Unique, compelling and spectacular; Inception is a simply astonishing film
14th January 2011
I did see Inception back in the summer when it came out, but I just watched it again for the second time and wanted to write about it when it was fresh in my mind. There seem to be two distinct camps of opinion regarding Christopher Nolan's summer blockbuster: those who think it is one of the best films of all time, and those who can't grasp why it has been so greatly hyped. Personally, I am in the former.
Having said that, it's not difficult to see why people didn't like it that much. The plot is incredibly complex and unless you pay attention to every frame and syllable you could miss something vital that confuses you for the rest of the film - it's definitely not an easy watch. However I don't think ignorance of the plot is a justifiable excuse to not enjoy a visual masterpiece. The special effects and action sequences - whilst not particularly complicated - are very innovative, with the giant cities of dreams being manipulated and twisted and the brilliant zero-gravity fight scene providing a brilliant spectacle.
Another criticism levelled at Inception is that it portrays dreams too logically, and that it does not show the "madness" that could happen by going into someone's dreams. I have two issues with this - firstly, that of course such an abstract concept could be interpreted in many different ways, and Nolan wasn't trying to show the "madness" or whatever, so frankly I consider that a moot point. The second argument I have is that the logic behind it is what makes it good. It takes someone highly intelligent to take something so abnormal and apply all these normal aspects of life to it as metaphors for dreams. If it was some ridiculously out-there plot that used metaphors without any meaning, it would frankly be crap. But the best part of this film is how set in real life it actually seems despite not being set in reality for the majority of it, and with metaphors such as the spinning totem being placed spinning never ending in Mal's mind, meaning that it was always there in "the back of her mind". Yes it's literal. But it makes perfect sense. Deal with it.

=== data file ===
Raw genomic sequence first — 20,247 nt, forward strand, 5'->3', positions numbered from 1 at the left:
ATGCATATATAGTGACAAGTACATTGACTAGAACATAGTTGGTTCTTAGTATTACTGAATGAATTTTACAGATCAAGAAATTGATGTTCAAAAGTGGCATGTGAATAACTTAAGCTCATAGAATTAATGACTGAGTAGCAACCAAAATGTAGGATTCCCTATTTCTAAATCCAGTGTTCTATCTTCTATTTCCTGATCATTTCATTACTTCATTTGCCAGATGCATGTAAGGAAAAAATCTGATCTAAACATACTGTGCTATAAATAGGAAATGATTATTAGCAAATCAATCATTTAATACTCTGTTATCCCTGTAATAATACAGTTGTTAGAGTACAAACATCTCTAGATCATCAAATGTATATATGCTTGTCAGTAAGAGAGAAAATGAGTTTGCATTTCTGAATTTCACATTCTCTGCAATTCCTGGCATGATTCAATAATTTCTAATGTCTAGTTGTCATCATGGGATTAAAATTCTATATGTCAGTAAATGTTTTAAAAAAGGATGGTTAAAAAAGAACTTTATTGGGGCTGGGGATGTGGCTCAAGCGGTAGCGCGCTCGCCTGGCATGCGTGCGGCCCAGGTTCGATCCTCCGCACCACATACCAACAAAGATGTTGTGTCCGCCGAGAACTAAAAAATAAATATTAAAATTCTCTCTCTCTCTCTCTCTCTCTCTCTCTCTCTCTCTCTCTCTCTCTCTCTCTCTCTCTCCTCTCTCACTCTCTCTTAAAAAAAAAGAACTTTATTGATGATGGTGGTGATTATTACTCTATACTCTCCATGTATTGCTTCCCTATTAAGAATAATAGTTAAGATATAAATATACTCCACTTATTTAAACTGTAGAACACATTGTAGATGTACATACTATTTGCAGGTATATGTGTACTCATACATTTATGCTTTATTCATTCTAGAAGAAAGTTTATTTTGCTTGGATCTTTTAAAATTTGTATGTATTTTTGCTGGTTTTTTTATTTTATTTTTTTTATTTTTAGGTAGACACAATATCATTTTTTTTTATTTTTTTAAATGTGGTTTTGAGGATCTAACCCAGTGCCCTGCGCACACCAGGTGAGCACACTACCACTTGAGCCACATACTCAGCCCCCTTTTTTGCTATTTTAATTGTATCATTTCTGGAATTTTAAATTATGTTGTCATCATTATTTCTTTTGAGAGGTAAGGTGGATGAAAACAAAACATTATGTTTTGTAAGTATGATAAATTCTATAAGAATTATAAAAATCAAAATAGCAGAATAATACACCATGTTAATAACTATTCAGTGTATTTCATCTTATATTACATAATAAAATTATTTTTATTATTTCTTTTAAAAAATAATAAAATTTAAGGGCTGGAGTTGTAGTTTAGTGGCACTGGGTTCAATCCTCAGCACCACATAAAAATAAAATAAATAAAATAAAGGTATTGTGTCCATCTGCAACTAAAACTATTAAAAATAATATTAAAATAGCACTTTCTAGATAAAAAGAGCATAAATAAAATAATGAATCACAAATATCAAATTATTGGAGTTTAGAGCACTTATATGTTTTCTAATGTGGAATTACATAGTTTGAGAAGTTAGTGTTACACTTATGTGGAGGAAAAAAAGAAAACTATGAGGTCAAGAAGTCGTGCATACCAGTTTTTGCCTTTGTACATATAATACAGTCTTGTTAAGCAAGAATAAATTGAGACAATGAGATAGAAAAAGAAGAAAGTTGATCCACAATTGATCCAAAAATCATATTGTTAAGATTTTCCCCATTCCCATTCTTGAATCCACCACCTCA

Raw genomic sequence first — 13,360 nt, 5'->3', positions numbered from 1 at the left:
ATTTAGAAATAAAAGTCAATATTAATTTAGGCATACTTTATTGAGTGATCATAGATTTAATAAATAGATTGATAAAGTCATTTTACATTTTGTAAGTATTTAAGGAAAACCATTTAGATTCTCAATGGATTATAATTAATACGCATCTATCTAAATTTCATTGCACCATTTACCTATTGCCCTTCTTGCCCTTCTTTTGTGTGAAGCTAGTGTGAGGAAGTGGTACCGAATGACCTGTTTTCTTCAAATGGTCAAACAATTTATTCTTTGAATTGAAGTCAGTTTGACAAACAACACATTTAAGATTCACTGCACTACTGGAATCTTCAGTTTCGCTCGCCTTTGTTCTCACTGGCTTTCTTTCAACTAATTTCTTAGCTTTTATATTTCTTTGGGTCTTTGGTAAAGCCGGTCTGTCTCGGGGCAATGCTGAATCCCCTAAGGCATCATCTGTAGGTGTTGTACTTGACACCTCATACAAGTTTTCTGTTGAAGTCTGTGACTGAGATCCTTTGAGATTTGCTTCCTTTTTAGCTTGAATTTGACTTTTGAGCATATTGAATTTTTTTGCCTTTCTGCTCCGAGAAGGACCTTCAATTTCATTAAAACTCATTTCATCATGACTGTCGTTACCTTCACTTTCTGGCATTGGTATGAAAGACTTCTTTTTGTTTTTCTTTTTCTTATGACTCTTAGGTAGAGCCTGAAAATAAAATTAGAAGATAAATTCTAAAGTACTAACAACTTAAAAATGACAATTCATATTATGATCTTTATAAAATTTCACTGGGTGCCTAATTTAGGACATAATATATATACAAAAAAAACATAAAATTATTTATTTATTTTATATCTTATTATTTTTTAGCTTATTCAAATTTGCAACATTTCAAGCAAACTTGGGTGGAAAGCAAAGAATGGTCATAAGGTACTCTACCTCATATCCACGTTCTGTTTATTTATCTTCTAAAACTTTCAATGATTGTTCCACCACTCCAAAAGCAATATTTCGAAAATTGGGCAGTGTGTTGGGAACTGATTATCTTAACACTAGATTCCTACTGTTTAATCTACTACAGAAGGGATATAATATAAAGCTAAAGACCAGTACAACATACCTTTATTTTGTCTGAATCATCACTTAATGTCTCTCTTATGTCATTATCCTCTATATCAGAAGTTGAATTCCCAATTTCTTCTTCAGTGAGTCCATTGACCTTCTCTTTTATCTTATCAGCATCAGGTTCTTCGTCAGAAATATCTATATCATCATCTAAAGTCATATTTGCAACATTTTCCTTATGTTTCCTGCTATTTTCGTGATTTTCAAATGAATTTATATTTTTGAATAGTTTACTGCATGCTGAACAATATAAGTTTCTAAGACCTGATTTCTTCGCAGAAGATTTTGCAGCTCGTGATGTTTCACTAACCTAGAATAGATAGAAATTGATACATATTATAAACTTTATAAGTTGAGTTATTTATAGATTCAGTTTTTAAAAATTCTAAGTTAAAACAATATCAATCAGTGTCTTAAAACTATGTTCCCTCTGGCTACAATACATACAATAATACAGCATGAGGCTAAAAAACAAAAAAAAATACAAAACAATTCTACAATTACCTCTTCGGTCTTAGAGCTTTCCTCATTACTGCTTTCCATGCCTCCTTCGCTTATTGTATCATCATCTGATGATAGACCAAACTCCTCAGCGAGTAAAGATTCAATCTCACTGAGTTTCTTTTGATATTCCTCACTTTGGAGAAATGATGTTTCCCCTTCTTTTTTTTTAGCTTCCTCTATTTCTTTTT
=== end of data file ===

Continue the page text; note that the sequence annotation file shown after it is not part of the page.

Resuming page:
Despite the lavish amount of praise I could throw at this film, I do have a couple of minor points to make about the filming itself (which I didn't expect). With such a complicated storyline, I expected that the second time through would be a lot more enjoyable because I wouldn't have to concentrate as much. I was dismayed to find that I instead noticed a couple of contradictions which bug me a little bit. A couple were so ridiculously minor that I can't even remember them, just a couple of mismatched shots here and there that were honestly barely noticeable. But the main thing that niggles is that before Cobb said to Mal that they had grown old together and the little montage of them with old wrinkled hands walking around their subconscious together is shown, their suicide scene is already shown with their heads on the rails, barely a day older than in real life.
Again, it's a relatively minor point, but it still bugs me. Some might argue that it's in a dream within a dream, blah blah blah, but I don't think so. I think it's just a small oversight that will irritate a few people like myself who still enjoyed the film spectacularly.
Nolan's film is in itself a massive maze, one of the most important metaphors in the film, but one that when you've navigated successfully, is very rewarding. You could take it literally in that when you get to the centre of the maze you're stuck with the final shot of the spinning top, wondering whether or not it toppled and so you've never truly found the way out of the plot, because you don't actually know how it ends.
He managed to come up with what will become one of the greatest questions in cinema history, though: Did the totem drop? My answer is - it doesn't matter. The point is you don't know. If we saw it topple, it would be shit. If it didn't stop, it would have been shit. Instead he keeps the audience guessing.
And just like the rest of this film, it's a stroke of genius.